Crohn’s disease and sarcoidosis are characterized by noncaseating granulomas, but rarely do they present in the same patient. Their coexistence presents a diagnostic challenge as they are often classified as clinically separate, despite their similarities. We present a case of a 59-year-old man previously diagnosed with pulmonary sarcoidosis who presented to the emergency room with abdominal pain and diarrhea. Colonoscopy revealed multiple ulcers in the colon, with histology in keeping with newly diagnosed Crohn’s colitis. The patient had a good clinical response to initiation of steroid therapy and a tumor necrosis factor (TNF) inhibitor.

1. Background

Crohn’s disease (CD) and sarcoidosis (SA) are both granulomatous disorders, but it is estimated that the concurrence of these diseases in the same patient may be as rare as one person in 10,000,000 [1, 2]. CD is characterized by gastrointestinal involvement [3], whereas SA is characterized by respiratory involvement [4]. However, there are overlapping clinicopathological features which support a possible correlation between these granulomatous disorders.

2. Case Report

A 59-year-old African American man with a medical history of pulmonary sarcoidosis presented to the emergency room with a one-month history of abdominal pain and diarrhea. He had been discharged four days prior to this index presentation, after presenting with similar symptoms that was treated as infectious colitis. The abdominal pain was greatest in the periumbilical region and cramping in character. Since the initial onset, the pain changed from intermittent to constant in duration and increased in severity from 4 out of 10 to 10 out of 10. He endorsed associated nausea, unintentional weight loss, bloating, loud bowel sounds, seven to ten loose stools per day, hematochezia, and tenesmus. He also reported a painful genital ulcer and endorsed pain in the distal interphalangeal joints of the fourth digits of his hands that was worse in the morning. He denied other skin changes, fever, chills, vomiting, exposure to ill contacts, new foods, or recent travel. He was a former smoker with a 39-year pack history, drank beer daily, but denied illicit drug use. He denied any personal or family history of inflammatory bowel disease or colon cancer. His colonoscopy three years prior was significant for diverticula and a benign polyp which was removed.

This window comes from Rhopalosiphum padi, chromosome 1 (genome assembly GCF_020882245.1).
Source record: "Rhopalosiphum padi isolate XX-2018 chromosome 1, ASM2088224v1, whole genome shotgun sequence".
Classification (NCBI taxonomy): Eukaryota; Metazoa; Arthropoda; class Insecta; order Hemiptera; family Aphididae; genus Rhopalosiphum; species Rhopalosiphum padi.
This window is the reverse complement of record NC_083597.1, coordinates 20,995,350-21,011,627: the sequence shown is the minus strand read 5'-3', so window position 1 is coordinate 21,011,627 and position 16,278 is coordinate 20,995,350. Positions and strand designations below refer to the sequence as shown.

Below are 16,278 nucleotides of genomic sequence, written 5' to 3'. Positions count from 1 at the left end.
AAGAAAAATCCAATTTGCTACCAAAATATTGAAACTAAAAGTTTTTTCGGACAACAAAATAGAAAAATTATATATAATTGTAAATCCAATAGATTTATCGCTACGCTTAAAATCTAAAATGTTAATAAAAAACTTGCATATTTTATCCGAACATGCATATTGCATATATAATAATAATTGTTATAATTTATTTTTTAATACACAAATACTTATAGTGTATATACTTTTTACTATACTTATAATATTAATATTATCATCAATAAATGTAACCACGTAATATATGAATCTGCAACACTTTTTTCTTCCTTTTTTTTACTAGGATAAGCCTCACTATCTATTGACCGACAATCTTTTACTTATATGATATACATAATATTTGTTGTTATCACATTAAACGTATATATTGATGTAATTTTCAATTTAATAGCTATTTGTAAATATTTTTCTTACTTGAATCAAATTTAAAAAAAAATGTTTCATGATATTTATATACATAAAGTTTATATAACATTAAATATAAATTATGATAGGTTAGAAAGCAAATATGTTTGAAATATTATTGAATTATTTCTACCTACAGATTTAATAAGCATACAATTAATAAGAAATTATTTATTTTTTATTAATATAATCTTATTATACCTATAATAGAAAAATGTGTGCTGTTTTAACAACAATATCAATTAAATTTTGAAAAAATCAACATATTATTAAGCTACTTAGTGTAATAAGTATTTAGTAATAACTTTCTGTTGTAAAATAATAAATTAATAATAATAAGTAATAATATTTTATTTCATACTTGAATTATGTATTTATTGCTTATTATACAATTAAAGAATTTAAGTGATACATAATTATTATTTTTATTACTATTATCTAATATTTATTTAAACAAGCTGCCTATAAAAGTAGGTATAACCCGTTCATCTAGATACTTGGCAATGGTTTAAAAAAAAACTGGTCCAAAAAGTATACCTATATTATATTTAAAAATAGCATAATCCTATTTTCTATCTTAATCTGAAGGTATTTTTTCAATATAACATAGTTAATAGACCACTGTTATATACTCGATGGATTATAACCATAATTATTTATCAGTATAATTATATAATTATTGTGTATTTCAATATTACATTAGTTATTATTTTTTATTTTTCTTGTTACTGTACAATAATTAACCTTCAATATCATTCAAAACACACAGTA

On examination, he was in painful distress and tachycardic with other vitals within normal limits. Abdominal examination revealed hyperactive bowel sounds and diffuse abdominal tenderness with voluntary and involuntary guarding. He had a right inguinal genital ulcer and scattered pustules on his back. Laboratory results revealed hemoglobin, 9.2 g/dL; hematocrit, 31.1%; MCV, 76.4 fL; platelet count, 503 K/cmm; ferritin, 13 L; total iron, 13 L; iron saturation, 4; PT, 16.5 sec; INR, 1.35; vitamin K, <50 mcg; albumin, 3.3 g/dL; C-reactive protein, 81.2 mg/L; ESR, >100 mm/hr; and negative tuberculosis skin test. CT abdomen showed asymmetric wall thickening with subtle adjacent pericolic fat stranding and mesenteric vessel engorgement involving the transverse and proximal sigmoid colon (Figures 1 and 2).

Stool studies were negative for infection. Punch biopsy of the genital ulcer done for H&E and infectious studies revealed fibrosis and inflammatory infiltrate, and tissue culture revealed no yeast or fungi. Colonoscopy revealed a large deep ulcer in the midtransverse colon and a few ulcers in the distal descending and sigmoid colon. Colon biopsies resulted as focal active colitis in the right colon, moderate active colitis with crypt abscess formation and ulceration in the transverse colon, and fragments of regenerative/hyperplastic colonic mucosa with ulceration in the descending colon. He was started on solumedrol 30 mg IV twice daily and then transitioned to oral steroids and anti-TNF-alpha therapy. The patient reported improvement in symptoms at one-month follow-up. He had a repeat colonoscopy eight months later that showed persistent active colitis that was improving, and he was continued on anti-TNF-alpha therapy (Figure 3).